The jacket, which has been tailored in cooperation with the British bicycle protection manufacturer Knox, also plays music and can tell the driver how close he is to the limits of the motorcycle's capabilities. This depends on factors such as how much you brake or accelerate
The tailored jacket called Origin is also used with the Human Machine Interface (HMI) technology.
It features technology that alerts the driver to potential dangers and provides dynamic, performance-based feedback with smartphone-style vibration alerts.
The jacket, custom-made in collaboration with the British cycling company Knox, can also play music and tell the rider how close he is to the limits of the bike's capabilities. It depends on factors such as how much you are braking or opening the throttle.
In short, you'll feel like Tony Stark riding for your next Avengers mission.
Much of the bike is made of carbon fiber or lightweight carbon composites to reduce the bulky weight of the powerhouse
The front and rear carbon fiber wings are stunning and quite unusual. Traditionally, motorcycles have fork suspension, although in the past swivel arm front units have been used, such as the 1993 Yamaha GTS1000
The bike features exotic parts such as an Ohlins rear shock, Brembo brakes and BST wheels, as found on Valentino Rossi's MotoGP motorcycle
The founder of Arc, Mark Truman, who used to work for Jaguar Land Rover, said: "We felt there was more to getting out of the motorbike that nobody cares about.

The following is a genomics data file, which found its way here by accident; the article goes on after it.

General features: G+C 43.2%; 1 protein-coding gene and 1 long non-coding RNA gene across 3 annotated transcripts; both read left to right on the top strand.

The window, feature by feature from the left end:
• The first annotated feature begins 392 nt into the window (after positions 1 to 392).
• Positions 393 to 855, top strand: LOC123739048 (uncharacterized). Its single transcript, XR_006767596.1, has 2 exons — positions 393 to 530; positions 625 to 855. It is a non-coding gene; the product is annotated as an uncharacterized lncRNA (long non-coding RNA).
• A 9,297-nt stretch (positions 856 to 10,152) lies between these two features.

"This is about using technology to reduce the experience of cycling.
"The HUD and the feel of the helmet and jacket work together with the Vector bike to eliminate distractions and emphasize the joy of driving."
The 42-year-old Truman, a purist biker and technology evangelist, has put together an engineering dream team and set an ambitious business plan in motion.
While range coverage is 200 miles, this is for use in cities. Arc says it's more than 120 miles when you're driving on the highway – though this is about 30 percent more than comparable electric bikes already on the market
Avengers on Two Wheels: Riding this bike will make you feel like Tony Stark talking to Tech in the Iron Man helmet called J.A.R.V.I.S – short for Just A Knight Very Intelligent System
The ARC Vector has its own electrical charging station, which can be installed in the premises requested by the owner. Plug in the vector and it takes 45 minutes to charge – even if you're using a public fast-charging station in cities or gas stations
Arc employees held senior positions at Aston Martin, KTM, Ducati, Triumph, Jaguar Land Rover, MotoGP and Formula One. As pioneers in their field, they have developed vehicles for James Bond films, emergency rescue units and electric niche cars.
"With Vector, we've set ourselves the goal of building the best-performing electric motorcycle," says Truman.
"In electric vehicles in general, the powertrain weighs a lot.
"This really can not be avoided if you want capacity, distance and performance.
"So it was about cutting everything back and using lots of exotic, lightweight materials like carbon fiber.
"The chassis and battery module had to be one, and because of this approach we were able to reduce the weight as much as possible to achieve the desired performance.
"The design was: If the term 'Cafe Racer' was coined in ten years, what would that look like? "